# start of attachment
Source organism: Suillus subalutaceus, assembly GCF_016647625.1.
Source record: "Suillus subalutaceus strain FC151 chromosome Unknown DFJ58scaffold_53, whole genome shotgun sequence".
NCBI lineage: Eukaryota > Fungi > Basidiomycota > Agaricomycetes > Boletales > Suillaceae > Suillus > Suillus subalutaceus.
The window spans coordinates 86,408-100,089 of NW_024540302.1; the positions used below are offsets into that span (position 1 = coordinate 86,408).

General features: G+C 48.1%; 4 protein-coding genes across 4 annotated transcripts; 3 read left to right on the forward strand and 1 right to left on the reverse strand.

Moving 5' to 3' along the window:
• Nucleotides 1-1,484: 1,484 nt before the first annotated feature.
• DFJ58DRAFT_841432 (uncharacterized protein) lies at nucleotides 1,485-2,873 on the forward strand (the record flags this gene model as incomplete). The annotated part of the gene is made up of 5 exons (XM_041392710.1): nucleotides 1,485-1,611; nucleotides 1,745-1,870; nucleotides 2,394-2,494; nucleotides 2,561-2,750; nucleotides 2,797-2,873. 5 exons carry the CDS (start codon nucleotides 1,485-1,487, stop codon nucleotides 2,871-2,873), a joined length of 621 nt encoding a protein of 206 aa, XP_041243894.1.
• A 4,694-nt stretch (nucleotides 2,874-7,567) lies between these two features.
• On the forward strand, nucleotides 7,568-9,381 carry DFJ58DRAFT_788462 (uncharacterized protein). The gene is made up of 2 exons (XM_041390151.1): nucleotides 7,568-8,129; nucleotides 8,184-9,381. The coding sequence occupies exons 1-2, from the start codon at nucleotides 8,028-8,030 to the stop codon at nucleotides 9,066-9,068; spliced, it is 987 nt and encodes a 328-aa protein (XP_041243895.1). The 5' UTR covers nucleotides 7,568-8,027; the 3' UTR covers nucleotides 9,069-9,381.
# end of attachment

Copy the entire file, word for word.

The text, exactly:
Source organism: Suillus subalutaceus, assembly GCF_016647625.1.
Source record: "Suillus subalutaceus strain FC151 chromosome Unknown DFJ58scaffold_53, whole genome shotgun sequence".
NCBI lineage: Eukaryota > Fungi > Basidiomycota > Agaricomycetes > Boletales > Suillaceae > Suillus > Suillus subalutaceus.
The window spans coordinates 86,408-100,089 of NW_024540302.1; the positions used below are offsets into that span (position 1 = coordinate 86,408).

General features: G+C 48.1%; 4 protein-coding genes across 4 annotated transcripts; 3 read left to right on the forward strand and 1 right to left on the reverse strand.

Moving 5' to 3' along the window:
• Nucleotides 1-1,484: 1,484 nt before the first annotated feature.
• DFJ58DRAFT_841432 (uncharacterized protein) lies at nucleotides 1,485-2,873 on the forward strand (the record flags this gene model as incomplete). The annotated part of the gene is made up of 5 exons (XM_041392710.1): nucleotides 1,485-1,611; nucleotides 1,745-1,870; nucleotides 2,394-2,494; nucleotides 2,561-2,750; nucleotides 2,797-2,873. 5 exons carry the CDS (start codon nucleotides 1,485-1,487, stop codon nucleotides 2,871-2,873), a joined length of 621 nt encoding a protein of 206 aa, XP_041243894.1.
• A 4,694-nt stretch (nucleotides 2,874-7,567) lies between these two features.
• On the forward strand, nucleotides 7,568-9,381 carry DFJ58DRAFT_788462 (uncharacterized protein). The gene is made up of 2 exons (XM_041390151.1): nucleotides 7,568-8,129; nucleotides 8,184-9,381. The coding sequence occupies exons 1-2, from the start codon at nucleotides 8,028-8,030 to the stop codon at nucleotides 9,066-9,068; spliced, it is 987 nt and encodes a 328-aa protein (XP_041243895.1). The 5' UTR covers nucleotides 7,568-8,027; the 3' UTR covers nucleotides 9,069-9,381.